• Continuing with last week’s review of Nadia Bolz-Weber’s book Shameless: A Sexual Reformation, we have Wesley Hill’s critique in Christianity Today:

It would be easy, at this juncture, to point a finger at the thinness of much of what is labeled “progressive” theology these days in order to account for the flaws in Shameless. In this progressive Christianity, it often seems that a spirituality of the goodness of creation downplays—or bypasses altogether—any serious consideration of our fallenness. Popular progressive ways of distinguishing the Mosaic law and the legalisms of the apostle Paul from the good news that Jesus preached, with the former considered nitpicky and vindictive and the latter portrayed as no-strings-attached, often verge on anti-Judaism and drive a wedge between Jesus and the spokespersons he appointed to carry on his ministry. And what the theologian D. Stephen Long has called “a commitment to ‘progressive revelation,’ where some theologians proclaim with thoroughgoing certitude what God is doing in the world today and how it differs with what God was thought to have worked in previous times,” often permits present experience to seem clear as glass compared to the murky complexity of ancient Scripture. And, indeed, all these lamentable progressive tendencies are present in abundance in Shameless.

But the harder task would be for more conservative, traditionalist readers like me—who still think that sexual purity is a scriptural (and therefore indispensable) category and that the biblical rules against, say, premarital and extramarital sex are still binding on believers today—to take Shameless as an occasion to practice some self-scrutiny and ask ourselves whether our own failings and hypocrisies might be part of what gives a book like this its powerful appeal.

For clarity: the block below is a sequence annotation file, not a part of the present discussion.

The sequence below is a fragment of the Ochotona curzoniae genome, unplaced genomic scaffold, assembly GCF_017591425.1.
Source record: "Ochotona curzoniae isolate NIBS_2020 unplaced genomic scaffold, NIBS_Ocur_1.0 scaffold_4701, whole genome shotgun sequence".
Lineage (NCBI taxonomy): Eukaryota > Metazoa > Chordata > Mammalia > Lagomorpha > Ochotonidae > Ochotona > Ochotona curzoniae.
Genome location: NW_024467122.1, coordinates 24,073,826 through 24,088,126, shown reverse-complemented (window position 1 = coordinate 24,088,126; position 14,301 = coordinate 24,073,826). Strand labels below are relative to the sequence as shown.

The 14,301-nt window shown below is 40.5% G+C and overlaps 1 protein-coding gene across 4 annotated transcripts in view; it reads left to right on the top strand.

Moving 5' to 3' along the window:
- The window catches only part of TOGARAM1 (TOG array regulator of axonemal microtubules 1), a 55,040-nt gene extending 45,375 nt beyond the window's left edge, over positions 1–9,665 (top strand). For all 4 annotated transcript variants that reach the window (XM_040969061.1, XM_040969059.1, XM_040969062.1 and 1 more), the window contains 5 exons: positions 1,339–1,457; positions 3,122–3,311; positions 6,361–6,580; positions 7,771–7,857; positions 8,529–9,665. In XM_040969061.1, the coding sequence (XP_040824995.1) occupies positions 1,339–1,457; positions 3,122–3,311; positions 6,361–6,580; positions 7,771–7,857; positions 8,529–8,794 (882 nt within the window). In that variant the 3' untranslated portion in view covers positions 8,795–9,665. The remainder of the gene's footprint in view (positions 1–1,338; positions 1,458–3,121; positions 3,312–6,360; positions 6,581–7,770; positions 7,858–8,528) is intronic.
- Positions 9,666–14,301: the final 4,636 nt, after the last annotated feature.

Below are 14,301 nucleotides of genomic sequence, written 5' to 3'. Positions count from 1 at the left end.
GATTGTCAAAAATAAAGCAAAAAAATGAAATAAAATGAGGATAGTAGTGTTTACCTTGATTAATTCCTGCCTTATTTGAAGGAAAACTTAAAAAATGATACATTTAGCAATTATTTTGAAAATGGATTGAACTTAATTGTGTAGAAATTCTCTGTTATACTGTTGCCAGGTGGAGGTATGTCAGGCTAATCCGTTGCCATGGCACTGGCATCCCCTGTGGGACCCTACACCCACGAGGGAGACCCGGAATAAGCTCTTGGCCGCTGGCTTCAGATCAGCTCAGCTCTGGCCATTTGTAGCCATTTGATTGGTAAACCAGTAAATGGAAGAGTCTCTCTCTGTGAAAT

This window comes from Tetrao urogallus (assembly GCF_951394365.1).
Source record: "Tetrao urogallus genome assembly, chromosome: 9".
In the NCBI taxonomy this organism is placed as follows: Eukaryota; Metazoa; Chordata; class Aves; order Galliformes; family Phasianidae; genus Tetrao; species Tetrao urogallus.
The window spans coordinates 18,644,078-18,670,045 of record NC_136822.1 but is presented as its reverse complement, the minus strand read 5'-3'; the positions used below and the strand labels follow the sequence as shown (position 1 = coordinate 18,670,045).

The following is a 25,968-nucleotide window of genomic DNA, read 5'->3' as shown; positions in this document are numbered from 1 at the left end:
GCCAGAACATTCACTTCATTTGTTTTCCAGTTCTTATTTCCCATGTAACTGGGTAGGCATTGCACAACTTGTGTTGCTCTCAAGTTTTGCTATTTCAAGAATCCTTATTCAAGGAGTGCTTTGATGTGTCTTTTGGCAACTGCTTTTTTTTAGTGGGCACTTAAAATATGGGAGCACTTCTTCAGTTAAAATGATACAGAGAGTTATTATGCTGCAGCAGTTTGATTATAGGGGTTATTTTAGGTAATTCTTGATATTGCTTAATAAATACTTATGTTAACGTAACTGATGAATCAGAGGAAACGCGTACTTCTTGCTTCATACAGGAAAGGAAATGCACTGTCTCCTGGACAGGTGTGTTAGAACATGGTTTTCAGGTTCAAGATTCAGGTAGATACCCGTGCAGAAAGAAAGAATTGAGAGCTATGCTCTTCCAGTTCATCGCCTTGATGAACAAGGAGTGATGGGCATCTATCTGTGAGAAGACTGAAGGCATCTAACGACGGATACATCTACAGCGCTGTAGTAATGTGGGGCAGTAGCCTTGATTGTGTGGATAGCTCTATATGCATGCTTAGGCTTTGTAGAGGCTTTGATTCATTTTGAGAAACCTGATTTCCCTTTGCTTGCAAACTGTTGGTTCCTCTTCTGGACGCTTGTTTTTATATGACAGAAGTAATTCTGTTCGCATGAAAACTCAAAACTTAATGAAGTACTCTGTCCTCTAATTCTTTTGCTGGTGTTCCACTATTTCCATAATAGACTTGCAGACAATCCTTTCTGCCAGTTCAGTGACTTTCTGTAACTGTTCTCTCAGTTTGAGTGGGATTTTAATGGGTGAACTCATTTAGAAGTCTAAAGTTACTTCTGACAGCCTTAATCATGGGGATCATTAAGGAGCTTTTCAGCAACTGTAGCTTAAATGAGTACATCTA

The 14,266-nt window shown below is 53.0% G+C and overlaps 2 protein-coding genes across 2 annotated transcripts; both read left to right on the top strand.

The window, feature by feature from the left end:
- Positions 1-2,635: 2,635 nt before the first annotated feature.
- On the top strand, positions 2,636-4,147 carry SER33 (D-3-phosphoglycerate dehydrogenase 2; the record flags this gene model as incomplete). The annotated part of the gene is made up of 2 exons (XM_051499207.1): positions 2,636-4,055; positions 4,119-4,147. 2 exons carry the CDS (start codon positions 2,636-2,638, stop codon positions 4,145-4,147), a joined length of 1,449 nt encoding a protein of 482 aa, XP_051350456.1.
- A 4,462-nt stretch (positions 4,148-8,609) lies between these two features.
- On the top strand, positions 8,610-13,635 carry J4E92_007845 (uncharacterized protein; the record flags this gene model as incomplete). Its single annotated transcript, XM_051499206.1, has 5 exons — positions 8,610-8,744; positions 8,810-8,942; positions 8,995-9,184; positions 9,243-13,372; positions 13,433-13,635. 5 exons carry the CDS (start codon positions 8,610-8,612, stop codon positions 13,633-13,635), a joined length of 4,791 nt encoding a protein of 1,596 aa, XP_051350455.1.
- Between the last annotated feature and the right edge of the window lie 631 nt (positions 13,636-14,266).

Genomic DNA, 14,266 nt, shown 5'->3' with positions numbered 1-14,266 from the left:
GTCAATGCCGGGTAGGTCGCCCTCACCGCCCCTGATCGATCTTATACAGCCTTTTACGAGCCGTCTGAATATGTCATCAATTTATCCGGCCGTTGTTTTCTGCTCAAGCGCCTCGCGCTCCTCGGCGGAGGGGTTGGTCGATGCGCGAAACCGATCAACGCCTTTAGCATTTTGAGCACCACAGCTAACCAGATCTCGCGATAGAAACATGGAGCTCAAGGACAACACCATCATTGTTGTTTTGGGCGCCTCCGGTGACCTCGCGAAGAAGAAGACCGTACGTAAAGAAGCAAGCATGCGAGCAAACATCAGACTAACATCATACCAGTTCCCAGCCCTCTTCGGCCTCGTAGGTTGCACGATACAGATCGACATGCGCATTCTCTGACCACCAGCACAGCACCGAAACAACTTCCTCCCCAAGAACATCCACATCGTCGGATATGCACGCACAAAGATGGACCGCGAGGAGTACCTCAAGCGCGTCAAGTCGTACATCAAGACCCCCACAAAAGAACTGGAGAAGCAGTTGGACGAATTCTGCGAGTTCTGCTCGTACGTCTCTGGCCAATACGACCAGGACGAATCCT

• Best opinions from Washington Post opinion section on Thursday of last week:

1. The court’s opinion was right on this case. But the concurrence was even righter.

2. The mob analogy got a whole lot stronger. 

3. The Supreme Court’s struggles on the Peace Cross case reflect a bigger challenge.

4. Conservative Christians are counting on the Supreme Court to stall their cultural losses

5. Amy Klobuchar’s defenders mistake the promise of feminism.

• Sam Allberry has a new book out on Christian singleness. Here’s an open letter to the church on singleness he wrote, presumably as promo for the book, and a positive review from TGC.

• New Global, Orthodox Identity for United Methodists Surprises Many, but it shouldn’t be surprising, nor is there an Orthodox identity ’emerging’ in a global sense. Most of the fault lines was along United States / non-US delegates. There is no new common identity, only a denominational structure that ties together two disparate (geographically, theologically) groups. Nobody should be surprised at a major split in 2020.

• What’s the worst job ever? After reading THE TRAUMA FLOOR: The secret lives of Facebook moderators in America, I think I know the answer. My goodness, I wouldn’t take this job for 5x that pay. (Follow-up: Slatestarcodex wrote a good push-back piece).

• Henrietta Harris from’s artist spotlight this week:

Henrietta Harris

Henrietta Harris

Henrietta Harris

• Slatestarcodex’s culture wars thread is dead (but also reincarnated elsewhere). He gives some fascinating insights into the whole “civil discourse is dead” thing, like this:

The fact is, it’s very easy to moderate comment sections. It’s very easy to remove spam, bots, racial slurs, low-effort trolls, and abuse. I do it single-handedly on this blog’s 2000+ weekly comments. r/slatestarcodex’s volunteer team of six moderators did it every day on the CW Thread, and you can scroll through week after week of multiple-thousand-post culture war thread and see how thorough a job they did.

But once you remove all those things, you’re left with people honestly and civilly arguing for their opinions. And that’s the scariest thing of all.